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I assume this is a knockoff, but would like to know for sure...
Unread 10-15-2019, 04:29 PM   #1
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JohnPittman
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Default I assume this is a knockoff, but would like to know for sure...

Auction buy. Assume it is a knockoff but do not know enough about Parkers to be sure. I see the "Laminated Steel. Belgium" written on the barrel so assume it is not a Parker. Any help or info on what I have would be great. Thanks in advance.
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Unread 10-15-2019, 04:42 PM   #2
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todd allen
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The only thing I can say for sure, is that is not a Parker Brothers gun.
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Unread 10-15-2019, 06:46 PM   #3
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JABC = Just Another Belgium Clunker
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Unread 10-16-2019, 01:18 AM   #4
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Parker 'knockoff' guns were made from 1890-1910 including E. D. Parker, C. Parker & Co, T. Parker, Thomas Parker, W. Parker, T. Barker, and Thomas Barker. T. Parker New York guns were made by Crescent.
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Unread 10-16-2019, 08:04 AM   #5
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I would not call the Barker guns “knockoffs” as they do not bear the Parker name. The only way they may be mistaken that way is by someone with poor eyesight.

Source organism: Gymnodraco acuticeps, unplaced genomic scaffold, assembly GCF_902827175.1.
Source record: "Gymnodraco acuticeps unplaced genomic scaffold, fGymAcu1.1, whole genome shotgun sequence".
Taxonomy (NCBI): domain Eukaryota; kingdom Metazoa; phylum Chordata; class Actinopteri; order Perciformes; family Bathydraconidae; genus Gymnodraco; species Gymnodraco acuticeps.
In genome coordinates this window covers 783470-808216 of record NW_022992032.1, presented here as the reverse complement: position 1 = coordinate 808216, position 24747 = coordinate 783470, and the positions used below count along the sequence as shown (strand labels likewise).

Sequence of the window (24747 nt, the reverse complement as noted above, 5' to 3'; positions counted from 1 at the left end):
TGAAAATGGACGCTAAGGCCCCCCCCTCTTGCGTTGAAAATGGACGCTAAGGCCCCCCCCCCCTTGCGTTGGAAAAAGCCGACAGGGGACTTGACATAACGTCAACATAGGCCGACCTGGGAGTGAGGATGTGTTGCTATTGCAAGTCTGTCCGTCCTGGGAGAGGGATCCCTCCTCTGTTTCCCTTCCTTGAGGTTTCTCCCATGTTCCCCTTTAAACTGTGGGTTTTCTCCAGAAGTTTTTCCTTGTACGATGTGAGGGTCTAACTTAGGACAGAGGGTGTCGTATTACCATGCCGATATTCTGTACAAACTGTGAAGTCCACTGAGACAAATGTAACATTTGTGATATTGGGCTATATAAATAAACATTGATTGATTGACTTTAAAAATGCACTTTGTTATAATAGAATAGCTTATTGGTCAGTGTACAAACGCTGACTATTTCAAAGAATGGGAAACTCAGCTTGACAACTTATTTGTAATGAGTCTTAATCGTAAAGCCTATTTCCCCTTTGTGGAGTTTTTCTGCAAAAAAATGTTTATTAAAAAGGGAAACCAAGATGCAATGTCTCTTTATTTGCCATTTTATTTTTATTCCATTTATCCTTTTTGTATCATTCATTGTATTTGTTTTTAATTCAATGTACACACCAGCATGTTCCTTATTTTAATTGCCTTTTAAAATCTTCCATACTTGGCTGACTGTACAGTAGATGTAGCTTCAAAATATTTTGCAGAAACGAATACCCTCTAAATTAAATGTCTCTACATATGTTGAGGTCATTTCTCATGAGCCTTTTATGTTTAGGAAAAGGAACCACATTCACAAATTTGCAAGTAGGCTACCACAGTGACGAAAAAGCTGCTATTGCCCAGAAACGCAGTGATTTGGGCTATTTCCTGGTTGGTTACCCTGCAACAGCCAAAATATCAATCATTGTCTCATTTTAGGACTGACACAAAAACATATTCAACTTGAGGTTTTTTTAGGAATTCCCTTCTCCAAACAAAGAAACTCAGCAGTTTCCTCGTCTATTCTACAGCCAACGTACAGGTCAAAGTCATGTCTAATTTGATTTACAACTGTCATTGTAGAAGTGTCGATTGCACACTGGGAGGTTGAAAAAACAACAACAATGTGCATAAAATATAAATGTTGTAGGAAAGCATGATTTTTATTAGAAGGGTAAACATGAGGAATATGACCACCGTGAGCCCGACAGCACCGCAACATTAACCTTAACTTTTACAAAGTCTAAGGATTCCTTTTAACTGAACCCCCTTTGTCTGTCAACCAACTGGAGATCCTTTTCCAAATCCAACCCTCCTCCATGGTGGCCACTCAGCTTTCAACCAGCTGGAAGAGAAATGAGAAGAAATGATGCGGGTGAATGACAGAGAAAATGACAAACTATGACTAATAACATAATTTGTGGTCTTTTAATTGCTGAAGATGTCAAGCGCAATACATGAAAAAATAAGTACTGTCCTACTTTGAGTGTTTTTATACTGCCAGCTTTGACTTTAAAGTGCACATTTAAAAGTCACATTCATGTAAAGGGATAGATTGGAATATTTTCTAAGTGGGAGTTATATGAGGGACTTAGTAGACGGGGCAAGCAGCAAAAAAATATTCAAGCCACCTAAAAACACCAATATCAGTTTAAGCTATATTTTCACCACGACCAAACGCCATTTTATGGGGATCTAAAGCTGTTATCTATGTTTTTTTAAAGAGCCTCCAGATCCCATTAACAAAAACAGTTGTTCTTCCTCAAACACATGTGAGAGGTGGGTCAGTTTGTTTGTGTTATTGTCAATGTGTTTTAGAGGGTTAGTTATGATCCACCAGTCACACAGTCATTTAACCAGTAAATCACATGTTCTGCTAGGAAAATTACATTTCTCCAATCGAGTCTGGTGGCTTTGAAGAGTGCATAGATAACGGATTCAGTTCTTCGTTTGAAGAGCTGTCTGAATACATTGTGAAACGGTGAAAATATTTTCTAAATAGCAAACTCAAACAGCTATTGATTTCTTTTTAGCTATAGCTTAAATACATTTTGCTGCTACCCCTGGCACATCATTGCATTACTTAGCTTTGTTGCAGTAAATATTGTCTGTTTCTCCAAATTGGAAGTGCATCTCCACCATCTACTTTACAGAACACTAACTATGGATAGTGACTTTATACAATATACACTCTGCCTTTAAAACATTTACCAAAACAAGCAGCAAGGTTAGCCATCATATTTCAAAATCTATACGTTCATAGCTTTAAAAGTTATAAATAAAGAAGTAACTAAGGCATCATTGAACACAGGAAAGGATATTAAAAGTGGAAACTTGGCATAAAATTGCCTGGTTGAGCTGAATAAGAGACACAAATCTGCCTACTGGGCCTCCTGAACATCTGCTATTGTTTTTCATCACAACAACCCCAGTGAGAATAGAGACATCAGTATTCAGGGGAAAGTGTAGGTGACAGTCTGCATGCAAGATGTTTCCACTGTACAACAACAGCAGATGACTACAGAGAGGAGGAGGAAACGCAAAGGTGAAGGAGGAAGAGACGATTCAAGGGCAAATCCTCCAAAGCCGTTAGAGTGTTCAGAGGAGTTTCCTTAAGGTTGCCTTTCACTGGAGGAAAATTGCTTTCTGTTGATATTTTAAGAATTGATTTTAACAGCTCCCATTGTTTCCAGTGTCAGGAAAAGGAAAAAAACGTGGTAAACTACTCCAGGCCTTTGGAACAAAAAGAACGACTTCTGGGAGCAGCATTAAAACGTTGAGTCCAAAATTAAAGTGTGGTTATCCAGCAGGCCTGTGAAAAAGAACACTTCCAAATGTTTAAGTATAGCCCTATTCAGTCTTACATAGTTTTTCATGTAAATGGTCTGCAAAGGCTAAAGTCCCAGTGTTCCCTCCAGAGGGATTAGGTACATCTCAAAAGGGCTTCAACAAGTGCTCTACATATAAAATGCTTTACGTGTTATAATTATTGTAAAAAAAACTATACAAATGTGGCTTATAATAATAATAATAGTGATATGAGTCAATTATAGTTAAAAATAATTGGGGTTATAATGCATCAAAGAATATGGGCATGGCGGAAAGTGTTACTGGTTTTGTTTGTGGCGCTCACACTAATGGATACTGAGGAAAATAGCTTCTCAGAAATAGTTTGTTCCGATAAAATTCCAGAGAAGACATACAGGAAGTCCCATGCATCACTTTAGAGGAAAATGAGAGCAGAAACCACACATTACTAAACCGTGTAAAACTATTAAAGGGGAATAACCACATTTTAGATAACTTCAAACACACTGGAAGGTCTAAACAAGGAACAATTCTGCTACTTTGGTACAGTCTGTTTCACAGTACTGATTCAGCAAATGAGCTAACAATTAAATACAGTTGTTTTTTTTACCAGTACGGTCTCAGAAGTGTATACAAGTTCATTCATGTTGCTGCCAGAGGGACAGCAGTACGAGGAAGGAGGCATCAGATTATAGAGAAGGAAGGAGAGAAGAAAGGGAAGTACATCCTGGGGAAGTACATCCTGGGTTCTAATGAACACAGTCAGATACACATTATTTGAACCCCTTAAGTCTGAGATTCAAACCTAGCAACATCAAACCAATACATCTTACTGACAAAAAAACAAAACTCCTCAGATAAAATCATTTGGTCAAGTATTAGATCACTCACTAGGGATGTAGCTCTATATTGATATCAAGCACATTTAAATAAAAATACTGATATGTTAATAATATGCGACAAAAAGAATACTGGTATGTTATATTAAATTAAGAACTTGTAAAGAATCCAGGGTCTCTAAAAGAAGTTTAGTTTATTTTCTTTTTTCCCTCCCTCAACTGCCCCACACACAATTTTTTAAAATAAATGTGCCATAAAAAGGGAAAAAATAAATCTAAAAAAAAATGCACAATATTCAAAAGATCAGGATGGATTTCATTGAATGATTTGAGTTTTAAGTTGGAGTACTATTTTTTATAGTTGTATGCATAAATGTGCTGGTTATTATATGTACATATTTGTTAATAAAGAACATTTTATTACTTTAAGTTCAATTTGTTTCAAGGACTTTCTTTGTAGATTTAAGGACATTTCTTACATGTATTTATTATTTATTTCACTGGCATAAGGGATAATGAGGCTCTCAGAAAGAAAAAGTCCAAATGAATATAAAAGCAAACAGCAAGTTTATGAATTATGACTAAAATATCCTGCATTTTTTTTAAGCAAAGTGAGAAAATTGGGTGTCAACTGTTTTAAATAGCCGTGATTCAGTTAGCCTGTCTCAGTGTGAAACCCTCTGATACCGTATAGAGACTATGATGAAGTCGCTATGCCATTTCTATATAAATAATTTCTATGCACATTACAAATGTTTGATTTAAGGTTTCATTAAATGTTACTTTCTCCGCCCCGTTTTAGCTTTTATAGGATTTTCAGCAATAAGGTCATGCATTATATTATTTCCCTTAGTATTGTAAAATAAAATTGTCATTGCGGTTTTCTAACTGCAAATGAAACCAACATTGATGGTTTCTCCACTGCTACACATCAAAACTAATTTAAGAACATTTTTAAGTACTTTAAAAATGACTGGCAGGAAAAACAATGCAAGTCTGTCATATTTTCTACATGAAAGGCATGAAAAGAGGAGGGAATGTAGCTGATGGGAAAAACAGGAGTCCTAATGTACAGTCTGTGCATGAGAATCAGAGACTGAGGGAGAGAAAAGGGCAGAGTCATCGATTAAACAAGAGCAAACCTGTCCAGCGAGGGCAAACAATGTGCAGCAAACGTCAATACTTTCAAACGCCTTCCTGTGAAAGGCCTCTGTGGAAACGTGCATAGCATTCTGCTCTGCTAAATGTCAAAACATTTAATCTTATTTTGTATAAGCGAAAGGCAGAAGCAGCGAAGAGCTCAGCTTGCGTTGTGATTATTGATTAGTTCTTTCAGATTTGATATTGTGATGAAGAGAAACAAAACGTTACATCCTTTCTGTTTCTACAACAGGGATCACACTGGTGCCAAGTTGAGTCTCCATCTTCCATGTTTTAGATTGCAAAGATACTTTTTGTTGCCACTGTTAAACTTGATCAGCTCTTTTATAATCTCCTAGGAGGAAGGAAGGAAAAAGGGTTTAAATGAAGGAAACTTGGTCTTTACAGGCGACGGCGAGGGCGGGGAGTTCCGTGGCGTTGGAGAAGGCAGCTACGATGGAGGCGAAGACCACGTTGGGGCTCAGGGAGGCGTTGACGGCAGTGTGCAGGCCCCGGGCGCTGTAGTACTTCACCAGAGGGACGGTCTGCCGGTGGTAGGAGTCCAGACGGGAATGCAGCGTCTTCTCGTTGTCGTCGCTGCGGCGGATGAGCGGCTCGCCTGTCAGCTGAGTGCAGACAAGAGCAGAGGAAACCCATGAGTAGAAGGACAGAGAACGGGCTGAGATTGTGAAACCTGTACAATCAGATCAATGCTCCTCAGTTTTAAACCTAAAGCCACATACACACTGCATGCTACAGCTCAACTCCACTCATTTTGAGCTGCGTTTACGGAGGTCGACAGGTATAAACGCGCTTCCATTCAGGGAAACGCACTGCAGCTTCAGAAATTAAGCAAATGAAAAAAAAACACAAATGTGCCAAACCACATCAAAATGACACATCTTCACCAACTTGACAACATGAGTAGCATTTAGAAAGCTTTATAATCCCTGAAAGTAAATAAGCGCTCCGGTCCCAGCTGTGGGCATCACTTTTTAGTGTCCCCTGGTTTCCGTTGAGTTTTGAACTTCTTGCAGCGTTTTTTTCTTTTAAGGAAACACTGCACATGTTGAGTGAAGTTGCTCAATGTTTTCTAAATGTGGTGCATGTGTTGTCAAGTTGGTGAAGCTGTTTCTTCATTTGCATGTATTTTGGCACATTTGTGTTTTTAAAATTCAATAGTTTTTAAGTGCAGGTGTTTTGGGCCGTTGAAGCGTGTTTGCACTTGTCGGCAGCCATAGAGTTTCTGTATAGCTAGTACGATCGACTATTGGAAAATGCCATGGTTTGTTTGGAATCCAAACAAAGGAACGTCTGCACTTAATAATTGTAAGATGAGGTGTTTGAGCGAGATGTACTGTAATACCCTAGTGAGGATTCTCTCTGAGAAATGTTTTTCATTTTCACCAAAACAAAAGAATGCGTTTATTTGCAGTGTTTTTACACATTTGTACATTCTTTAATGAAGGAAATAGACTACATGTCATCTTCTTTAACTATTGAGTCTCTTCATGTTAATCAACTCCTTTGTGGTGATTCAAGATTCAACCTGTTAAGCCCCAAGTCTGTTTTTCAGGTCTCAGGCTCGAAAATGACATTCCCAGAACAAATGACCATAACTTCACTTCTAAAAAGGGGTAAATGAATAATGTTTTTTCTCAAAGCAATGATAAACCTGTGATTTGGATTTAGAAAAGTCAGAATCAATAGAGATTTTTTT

To call any of these guns a “knockoff” is a little of an assumption. They likely were named for a maker with the name Parker. And I do not know if the actual intent was to deceive uneducated buyers to think they are getting a better gun at a lower price. The name is the only thing that could be considered a “knockoff”, as the guns designs were nothing like that of Parker Bros.

Basically the easiest way to know period is that a Parker Bros gun was never build in Belgium or England. So, there you have it.
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Unread 10-16-2019, 08:47 AM   #6
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re: knockoffs

The Sept. 26 1889 issue of Forest and Stream reported a test of H & D Folsom's cheapest doubles and observed... “W. Richards” that nonentity in the gun trade, was stamped on the plate, but they were really only those cheap bits of ordnance which come through our custom houses, pay a duty of 40 per cent., and yet may be placed on the counters of the gun shop at $5 a piece. Forest and Stream has already in past times expressed its opinion about these pestiferous products of the penurious population clustered on Belgian soil.

This explains the "Laminated Steel, Belgium" rib marking

“Synopsis of decisions of the Treasury Department and Board of U.S. General Appraisers on the construction of tariff, immigration, and other laws, for year ending 1891”
http://books.google.com/books?id=L_x...J&pg=PA1207&dq
It has been the custom of manufacturers to stamp fictitious names of individuals and other trade words, such as “Richards”, “Western”, “U.S. Armes Co.”, etc., upon the lock plates or on the ribs connecting double-barrel guns imported at your port from Belgium; that in a number of recent importations of guns from Belgium there is a conspicuous absence of any words to indicate the country of origin, but on the contrary words have been found which represent to consumers that the guns are either of English or American manufacture, thus nullifying the object and intent of section 6 above referred to, and under these circumstances you request further instructions from the Department as to the marking of guns imported not only by Boker & Co., but by all others, whether in store or en route.